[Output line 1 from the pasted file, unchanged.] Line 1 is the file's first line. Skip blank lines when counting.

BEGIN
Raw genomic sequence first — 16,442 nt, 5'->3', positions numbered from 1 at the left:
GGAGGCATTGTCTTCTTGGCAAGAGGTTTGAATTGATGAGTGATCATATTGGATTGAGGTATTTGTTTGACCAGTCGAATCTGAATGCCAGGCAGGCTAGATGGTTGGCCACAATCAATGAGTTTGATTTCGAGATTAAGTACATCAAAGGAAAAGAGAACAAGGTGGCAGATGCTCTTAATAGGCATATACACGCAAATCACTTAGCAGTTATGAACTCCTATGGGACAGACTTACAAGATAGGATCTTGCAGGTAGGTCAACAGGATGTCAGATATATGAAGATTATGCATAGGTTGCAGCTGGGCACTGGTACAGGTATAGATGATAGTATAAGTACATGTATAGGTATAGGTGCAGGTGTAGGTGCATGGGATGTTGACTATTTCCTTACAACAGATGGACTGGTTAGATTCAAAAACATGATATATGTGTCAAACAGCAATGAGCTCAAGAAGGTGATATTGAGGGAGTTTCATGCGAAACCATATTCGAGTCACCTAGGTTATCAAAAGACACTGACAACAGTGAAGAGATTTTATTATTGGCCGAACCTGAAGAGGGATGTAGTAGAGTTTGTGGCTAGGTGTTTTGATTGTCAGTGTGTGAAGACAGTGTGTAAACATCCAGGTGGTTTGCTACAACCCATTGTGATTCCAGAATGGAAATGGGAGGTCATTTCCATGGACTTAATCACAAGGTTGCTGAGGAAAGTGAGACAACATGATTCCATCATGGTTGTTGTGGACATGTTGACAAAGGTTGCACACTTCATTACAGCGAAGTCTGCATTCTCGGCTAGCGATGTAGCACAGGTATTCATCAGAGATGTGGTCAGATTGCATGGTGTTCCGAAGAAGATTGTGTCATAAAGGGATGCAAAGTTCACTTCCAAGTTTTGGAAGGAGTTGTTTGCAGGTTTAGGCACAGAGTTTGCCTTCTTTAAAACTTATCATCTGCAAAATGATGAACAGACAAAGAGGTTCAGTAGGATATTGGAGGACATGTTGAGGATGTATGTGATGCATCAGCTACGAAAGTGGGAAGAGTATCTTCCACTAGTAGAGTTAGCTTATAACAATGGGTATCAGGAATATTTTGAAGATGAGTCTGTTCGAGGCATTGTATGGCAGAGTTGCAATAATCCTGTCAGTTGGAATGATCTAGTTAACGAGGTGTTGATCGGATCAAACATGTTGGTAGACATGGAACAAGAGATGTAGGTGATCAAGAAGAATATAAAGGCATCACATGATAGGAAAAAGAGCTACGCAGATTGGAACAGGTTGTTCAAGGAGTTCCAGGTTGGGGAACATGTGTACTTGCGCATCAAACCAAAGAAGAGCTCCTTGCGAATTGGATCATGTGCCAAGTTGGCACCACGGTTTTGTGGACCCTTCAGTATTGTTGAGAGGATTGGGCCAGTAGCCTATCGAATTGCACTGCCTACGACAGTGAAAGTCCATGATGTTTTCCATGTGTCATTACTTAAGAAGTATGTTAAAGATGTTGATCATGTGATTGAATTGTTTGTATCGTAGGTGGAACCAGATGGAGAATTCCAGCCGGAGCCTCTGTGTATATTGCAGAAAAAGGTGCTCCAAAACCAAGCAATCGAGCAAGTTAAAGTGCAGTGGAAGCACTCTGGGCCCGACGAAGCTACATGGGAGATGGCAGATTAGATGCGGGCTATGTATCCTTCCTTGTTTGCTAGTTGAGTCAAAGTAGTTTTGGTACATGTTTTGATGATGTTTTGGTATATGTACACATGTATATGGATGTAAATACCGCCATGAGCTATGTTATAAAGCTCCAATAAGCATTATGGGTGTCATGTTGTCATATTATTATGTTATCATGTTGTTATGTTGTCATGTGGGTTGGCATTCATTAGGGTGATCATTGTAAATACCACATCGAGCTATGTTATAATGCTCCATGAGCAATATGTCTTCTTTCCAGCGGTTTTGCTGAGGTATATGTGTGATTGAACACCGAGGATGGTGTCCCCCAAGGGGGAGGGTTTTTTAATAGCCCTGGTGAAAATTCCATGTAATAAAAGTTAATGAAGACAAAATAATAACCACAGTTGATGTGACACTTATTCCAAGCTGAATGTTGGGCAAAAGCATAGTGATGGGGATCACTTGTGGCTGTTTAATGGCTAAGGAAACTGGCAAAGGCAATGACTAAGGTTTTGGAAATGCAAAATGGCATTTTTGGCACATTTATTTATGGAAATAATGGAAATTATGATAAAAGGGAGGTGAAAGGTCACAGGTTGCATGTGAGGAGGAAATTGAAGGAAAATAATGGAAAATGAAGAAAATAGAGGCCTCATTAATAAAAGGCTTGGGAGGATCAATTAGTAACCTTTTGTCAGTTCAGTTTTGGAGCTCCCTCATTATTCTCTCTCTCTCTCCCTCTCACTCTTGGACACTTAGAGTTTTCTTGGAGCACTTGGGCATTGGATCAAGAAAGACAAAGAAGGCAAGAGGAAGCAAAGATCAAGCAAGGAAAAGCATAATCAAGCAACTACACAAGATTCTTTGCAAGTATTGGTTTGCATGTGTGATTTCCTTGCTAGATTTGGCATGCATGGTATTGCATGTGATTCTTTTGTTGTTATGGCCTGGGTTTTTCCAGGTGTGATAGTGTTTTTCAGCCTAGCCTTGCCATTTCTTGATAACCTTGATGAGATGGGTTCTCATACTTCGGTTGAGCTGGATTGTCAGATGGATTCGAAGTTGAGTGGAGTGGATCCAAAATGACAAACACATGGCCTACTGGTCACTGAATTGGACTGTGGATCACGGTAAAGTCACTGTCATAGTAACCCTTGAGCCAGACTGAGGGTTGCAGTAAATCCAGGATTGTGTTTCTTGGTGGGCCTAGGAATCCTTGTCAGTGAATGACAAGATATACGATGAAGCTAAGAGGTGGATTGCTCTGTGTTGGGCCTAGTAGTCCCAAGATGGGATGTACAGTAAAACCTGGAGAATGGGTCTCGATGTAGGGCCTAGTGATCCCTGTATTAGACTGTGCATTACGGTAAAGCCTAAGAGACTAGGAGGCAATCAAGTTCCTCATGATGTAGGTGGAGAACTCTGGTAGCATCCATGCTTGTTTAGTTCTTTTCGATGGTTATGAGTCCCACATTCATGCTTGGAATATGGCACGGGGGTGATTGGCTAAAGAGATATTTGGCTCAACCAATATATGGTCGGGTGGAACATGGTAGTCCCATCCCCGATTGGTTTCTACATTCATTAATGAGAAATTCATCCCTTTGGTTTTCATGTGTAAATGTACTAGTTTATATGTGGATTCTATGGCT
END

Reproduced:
Raw genomic sequence first — 16,442 nt, 5'->3', positions numbered from 1 at the left: